The ruble tumbled to a record for a second day, prompting speculation Russia’s central bank intervened to slow the rout as weaker oil prices worsen the outlook for an economy verging on recession. Government bonds slid.
The currency lost 3.3 percent to 58.36 per dollar at 1:46 p.m. in New York today after touching an all-time low of 58.526. It’s heading for the biggest weekly decline since the aftermath of Russia’s 1998 debt default, according to data compiled by the Moscow Exchange and Bloomberg. The central bank bought rubles earlier today to stem the losses, according to OAO Bank Otkritie. Ten-year government bond yields jumped 48 basis points to a record.
Russia’s currency fell for a 12th time in the past 14 days as brent oil’s drop below $63 a barrel compounded the country’s economic woes from sanctions over the conflict in Ukraine. The 100 basis-point increase of interest rates by the central bank yesterday, the fifth this year, failed to alter the ruble’s course, while choking economic growth as inflation accelerates to a three-year high.
“Oil is a priority for investors in Russian assets and it’s quickly approaching $60, such speed of declines is very troubling,” Anvar Gilyazitdinov, who manages $10 million at Rye, Man & Gor in Moscow, said by phone. “Falling oil and the risk of recession at the start of next year are pressuring the ruble.”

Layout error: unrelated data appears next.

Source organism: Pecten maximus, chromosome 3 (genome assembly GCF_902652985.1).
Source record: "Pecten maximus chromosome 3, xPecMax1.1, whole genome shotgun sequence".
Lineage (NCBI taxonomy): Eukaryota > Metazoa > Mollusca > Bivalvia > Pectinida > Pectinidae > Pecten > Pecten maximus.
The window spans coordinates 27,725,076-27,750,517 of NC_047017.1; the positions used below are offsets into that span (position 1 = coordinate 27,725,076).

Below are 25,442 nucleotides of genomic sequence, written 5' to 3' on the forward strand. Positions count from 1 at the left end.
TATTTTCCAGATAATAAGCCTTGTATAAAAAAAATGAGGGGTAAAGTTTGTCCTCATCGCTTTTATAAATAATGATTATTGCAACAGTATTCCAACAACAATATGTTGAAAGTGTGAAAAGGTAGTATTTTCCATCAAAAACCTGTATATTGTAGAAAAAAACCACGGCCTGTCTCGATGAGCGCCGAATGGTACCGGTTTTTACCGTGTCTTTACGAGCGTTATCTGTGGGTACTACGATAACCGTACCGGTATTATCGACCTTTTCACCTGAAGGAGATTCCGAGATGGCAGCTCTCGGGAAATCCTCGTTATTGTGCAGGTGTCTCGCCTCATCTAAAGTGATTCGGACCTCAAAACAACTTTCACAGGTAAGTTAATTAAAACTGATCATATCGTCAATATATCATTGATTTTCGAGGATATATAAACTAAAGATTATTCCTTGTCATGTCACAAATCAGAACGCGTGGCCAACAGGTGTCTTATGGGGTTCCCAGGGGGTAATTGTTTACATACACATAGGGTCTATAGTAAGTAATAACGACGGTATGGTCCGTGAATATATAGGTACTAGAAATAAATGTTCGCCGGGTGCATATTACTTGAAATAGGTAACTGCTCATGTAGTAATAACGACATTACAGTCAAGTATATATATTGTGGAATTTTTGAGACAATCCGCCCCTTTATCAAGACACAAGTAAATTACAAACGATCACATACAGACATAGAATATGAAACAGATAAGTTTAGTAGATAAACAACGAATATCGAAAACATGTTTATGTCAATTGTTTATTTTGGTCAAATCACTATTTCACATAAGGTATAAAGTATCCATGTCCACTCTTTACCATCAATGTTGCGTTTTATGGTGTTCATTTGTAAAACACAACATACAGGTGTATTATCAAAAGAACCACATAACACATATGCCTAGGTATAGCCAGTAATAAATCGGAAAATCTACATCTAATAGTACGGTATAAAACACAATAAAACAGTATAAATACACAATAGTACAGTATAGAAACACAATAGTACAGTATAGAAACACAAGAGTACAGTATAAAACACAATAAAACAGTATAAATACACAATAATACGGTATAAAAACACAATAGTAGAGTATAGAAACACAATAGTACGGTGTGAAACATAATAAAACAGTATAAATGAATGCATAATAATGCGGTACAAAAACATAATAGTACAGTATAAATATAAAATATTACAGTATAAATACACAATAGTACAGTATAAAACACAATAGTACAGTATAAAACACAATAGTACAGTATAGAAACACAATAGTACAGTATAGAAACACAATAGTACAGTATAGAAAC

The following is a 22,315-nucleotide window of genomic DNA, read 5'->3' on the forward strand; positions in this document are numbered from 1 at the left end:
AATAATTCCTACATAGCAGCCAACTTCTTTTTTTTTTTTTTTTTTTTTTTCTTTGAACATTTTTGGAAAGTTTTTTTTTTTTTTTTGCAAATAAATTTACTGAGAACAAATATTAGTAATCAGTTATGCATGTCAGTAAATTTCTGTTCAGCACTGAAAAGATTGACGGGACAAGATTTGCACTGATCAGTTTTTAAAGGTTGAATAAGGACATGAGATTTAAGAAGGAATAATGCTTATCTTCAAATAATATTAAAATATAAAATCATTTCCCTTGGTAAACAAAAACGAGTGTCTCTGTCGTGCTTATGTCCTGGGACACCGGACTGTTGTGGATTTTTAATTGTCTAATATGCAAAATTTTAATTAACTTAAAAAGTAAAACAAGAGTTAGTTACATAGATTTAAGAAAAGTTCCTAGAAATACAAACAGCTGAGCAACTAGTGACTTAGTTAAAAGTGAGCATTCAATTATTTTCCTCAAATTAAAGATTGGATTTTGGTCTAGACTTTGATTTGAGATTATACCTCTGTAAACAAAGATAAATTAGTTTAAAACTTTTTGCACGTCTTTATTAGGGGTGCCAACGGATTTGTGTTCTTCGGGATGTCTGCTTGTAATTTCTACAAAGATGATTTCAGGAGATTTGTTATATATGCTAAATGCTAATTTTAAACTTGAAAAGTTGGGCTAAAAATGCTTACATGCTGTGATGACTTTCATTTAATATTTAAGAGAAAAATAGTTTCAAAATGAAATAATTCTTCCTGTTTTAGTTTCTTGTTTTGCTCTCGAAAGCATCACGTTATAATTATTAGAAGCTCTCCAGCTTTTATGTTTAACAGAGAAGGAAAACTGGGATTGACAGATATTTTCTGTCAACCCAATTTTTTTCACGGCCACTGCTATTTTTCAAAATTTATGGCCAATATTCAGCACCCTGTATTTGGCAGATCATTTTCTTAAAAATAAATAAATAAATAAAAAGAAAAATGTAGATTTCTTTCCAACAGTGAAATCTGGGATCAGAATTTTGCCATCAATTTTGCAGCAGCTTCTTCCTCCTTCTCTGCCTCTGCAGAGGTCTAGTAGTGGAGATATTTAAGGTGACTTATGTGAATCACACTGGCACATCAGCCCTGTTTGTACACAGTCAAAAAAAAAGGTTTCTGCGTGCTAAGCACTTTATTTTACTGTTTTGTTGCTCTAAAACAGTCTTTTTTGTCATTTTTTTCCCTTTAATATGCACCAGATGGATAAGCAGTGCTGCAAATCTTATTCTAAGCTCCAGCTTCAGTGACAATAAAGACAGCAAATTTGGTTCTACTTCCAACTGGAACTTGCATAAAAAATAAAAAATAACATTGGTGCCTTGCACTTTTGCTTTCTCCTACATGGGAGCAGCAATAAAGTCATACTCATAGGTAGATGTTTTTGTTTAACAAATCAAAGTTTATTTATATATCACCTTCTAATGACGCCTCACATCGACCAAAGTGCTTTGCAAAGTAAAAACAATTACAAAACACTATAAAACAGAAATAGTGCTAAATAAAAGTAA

Russian bonds are already having their worst month since February 2009 as investors dump the nation’s assets at the fastest pace in six years. The sovereign notes lost 5.96 percent since Nov. 30, according to Bank of America Merrill Lynch indexes. The cost of insuring Russian government debt rose for a 15th day, the longest streak on record. The 10-year ruble-denominated bonds yielded 12.95 percent today.
The ruble has lost about 10 percent this week. The central bank sold at least $600 million to support the currency today, Luis Saenz, the head of equity sales and trading in London for Moscow-based BCS Financial Group, said in an e-mailed note. The intervention was at least $1 billion in size, according to Sergey Fishgoyt, the deputy head of foreign-exchange at OAO Bank Otkritie.
The government said for the first time last week that the economy will probably contract 0.8 percent in 2015, the worst performance since it shrank 7.8 percent in 2009. The oil and natural gas industries make up about 50 percent of Russia’s budget revenue. Brent crude tumbled as low as $61.35 a barrel today, the lowest since July 2009.
Russia’s dollar-denominated RTS Index of stocks slid 3 percent to a five-year low.
OAO Sberbank fell for a second day on the Micex as JPMorgan Chase & Co. cut the net-income forecast for Russia’s largest bank by 7 percent for 2014 and 29 percent for 2015, citing a deteriorating economic environment, the ruble’s decline and risks from Ukraine exposure.
Three-month implied volatility on the ruble against the dollar was 37.3 percent today, the highest since 2008 and the most among global currencies monitored by Bloomberg. The contract reflecting traders’ expectations for future currency swings increased after the central bank pushed forward a free float last month, abandoning an intervention policy that led it to drain more than $80 billion from its foreign-currency reserves this year.
Policy makers resumed interventions this month, spending at least $5.5 billion.
“All Russian assets are following oil and oil is falling to $60 a barrel,” Dmitriy Gritskevich, an analyst at OAO Promsvyazbank in Moscow, said in e-mailed comments.